The plaints of Job: how appropriate for sinful man. To-day, being Friday in the first week of September, the Lessons at Matins in the Dominican Breviary are as follows:
Militia est vita hominis… usque ad tenebras. (Job 7:1-4)
The life of man upon earth is a warfare, and his days are like the days of a hireling. As a servant longeth for the shade, as the hireling looketh for the end of his work; so I also have had empty months, and have numbered to myself wearisome nights. If I lie down to sleep, I shall say: When shall arise? and again I shall look for the evening, and shall be filled with sorrows even till darkness.
Induta est caro mea… et non subsistam. (Job 7:5-8)
My flesh is clothed with rottenness and the filth of dust, my skin is withered and drawn together. My days have passed more swiftly than the web is cut by the weaver, and are consumed without any hope. Remember that my life is but wind, and my eyes shall not return to see good things. Nor shall the sight of man behold me: thy eyes are upon me, and I shall be no more.
Sicut consumitur nubes… amaritudine animæ meæ. (Job 7:9-11)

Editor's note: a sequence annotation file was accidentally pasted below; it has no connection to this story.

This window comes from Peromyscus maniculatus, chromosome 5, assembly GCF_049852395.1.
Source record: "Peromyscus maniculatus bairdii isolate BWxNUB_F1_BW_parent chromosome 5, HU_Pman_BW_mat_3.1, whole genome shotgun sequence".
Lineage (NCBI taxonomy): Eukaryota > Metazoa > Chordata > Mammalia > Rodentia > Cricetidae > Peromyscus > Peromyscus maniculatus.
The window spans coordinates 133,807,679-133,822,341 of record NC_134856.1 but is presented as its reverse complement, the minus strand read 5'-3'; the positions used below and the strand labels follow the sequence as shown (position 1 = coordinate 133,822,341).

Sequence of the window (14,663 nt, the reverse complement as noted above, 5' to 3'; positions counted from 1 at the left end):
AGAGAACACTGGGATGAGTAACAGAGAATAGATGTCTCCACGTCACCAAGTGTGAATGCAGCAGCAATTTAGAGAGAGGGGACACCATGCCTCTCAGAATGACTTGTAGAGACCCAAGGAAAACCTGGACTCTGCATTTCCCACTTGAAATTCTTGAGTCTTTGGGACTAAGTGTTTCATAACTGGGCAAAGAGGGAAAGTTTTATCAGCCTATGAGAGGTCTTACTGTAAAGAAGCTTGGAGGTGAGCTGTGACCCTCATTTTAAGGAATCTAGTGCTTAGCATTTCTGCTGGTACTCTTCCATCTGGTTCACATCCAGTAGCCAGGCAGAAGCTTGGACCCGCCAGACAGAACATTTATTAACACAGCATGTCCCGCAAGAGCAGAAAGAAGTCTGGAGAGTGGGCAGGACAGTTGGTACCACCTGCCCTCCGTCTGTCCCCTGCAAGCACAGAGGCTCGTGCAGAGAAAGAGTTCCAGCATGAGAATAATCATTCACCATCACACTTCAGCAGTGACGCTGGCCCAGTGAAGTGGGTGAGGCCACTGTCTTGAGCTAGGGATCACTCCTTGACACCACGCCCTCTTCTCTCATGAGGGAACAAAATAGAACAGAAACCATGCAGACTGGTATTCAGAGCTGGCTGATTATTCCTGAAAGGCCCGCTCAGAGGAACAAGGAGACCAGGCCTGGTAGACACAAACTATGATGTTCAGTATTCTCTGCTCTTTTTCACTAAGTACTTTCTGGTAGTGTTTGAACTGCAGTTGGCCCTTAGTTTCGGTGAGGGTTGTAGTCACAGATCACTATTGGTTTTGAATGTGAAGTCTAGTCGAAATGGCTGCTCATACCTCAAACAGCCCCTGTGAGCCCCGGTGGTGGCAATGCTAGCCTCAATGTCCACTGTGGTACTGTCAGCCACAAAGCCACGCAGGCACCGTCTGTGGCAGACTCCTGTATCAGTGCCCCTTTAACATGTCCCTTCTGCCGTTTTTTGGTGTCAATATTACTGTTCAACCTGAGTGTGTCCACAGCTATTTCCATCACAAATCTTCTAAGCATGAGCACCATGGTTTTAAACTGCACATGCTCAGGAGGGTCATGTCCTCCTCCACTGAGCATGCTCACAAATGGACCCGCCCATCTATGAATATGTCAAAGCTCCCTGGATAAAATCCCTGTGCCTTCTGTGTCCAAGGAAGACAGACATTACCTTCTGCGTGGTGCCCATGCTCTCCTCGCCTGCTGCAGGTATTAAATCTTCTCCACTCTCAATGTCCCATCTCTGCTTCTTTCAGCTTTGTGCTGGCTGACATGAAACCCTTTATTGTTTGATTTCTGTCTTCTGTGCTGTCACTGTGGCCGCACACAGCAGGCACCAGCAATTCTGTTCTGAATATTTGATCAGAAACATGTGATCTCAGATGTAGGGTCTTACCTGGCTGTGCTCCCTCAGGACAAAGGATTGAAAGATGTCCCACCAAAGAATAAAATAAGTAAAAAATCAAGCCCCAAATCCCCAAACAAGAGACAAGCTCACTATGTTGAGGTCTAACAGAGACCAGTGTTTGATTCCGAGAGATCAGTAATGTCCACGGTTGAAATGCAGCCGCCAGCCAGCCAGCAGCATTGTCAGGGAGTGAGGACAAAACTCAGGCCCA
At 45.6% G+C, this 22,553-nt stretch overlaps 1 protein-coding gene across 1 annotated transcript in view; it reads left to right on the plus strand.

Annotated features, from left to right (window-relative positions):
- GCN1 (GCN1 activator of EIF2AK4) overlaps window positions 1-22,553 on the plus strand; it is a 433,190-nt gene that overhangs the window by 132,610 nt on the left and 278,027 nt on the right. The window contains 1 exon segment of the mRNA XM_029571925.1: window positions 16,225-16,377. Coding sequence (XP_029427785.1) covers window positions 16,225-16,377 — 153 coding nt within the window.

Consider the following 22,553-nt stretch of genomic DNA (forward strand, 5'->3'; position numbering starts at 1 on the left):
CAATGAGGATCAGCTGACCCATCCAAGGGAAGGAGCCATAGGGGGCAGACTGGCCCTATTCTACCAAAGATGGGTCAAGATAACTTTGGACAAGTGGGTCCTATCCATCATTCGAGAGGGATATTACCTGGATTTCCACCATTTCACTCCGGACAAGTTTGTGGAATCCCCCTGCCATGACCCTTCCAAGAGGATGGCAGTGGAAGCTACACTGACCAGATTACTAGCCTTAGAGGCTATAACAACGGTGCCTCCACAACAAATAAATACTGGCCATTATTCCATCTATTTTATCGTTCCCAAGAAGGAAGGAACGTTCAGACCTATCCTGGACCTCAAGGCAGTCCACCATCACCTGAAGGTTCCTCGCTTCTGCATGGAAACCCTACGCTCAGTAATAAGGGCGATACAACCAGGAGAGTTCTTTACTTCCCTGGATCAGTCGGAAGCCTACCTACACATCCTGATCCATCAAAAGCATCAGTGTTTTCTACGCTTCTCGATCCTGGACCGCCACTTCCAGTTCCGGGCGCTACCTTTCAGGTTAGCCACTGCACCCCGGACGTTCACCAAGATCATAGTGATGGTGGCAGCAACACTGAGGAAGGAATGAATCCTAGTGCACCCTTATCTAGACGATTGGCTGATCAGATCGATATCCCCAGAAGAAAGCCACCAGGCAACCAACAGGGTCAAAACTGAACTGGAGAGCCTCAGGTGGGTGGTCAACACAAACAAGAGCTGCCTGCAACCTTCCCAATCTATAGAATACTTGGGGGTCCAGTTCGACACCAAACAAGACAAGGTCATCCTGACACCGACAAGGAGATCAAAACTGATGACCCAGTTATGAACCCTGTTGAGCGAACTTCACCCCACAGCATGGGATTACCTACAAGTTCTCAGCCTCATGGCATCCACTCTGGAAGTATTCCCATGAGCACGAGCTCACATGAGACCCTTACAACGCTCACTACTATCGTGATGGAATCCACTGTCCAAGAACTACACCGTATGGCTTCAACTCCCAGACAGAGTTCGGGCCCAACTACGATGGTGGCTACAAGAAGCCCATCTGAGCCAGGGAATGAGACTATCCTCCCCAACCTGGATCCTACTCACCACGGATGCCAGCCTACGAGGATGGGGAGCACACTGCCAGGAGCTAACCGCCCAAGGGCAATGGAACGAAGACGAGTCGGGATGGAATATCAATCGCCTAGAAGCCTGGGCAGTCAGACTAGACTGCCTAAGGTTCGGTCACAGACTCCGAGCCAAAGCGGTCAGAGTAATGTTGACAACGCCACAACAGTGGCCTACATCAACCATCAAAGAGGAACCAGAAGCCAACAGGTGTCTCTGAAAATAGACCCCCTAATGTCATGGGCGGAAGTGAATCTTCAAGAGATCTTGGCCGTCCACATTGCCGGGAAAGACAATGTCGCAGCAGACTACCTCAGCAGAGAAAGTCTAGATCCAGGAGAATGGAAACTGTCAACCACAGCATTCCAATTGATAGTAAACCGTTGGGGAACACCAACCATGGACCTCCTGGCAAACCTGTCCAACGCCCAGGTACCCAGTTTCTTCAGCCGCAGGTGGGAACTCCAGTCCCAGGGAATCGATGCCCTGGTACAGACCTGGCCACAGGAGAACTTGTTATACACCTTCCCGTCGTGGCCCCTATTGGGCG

As a cloud is consumed, and passeth away: so he that shall go down to hell shall not come up. Nor shall he return my more into his house, neither shall his place know him any more. Wherefore I will not spare my mouth, I will speak in the affliction of my spirit: I will talk with the bitterness of my soul.
When I took up the Office to pray, I was struck by these readings, which are so similar to those passages also from Job appointed for the Office of the Dead. They are the cries, I repeat, of sinful man, sinful man awaiting his Redeemer: "I know that my Redeemer liveth..."
Only a few days ago, I heard from my sister a very sad tale: the 16 year old daughter of a friend's sister had done away with herself. That poor lost soul had been most unhappy recently, lured into drink and drugs and treated cruelly. Her mother found her body – she had hanged herself.
"...when a divine instruction and the hope of life eternal are wanting, man's dignity is most grievously lacerated, as current events often attest; riddles of life and death, of guilt and of grief go unsolved with the frequent result that men succumb to despair." (Gaudium et spes, 21.)
Of your charity, dear reader, pray for God's mercy in this terrible circumstance.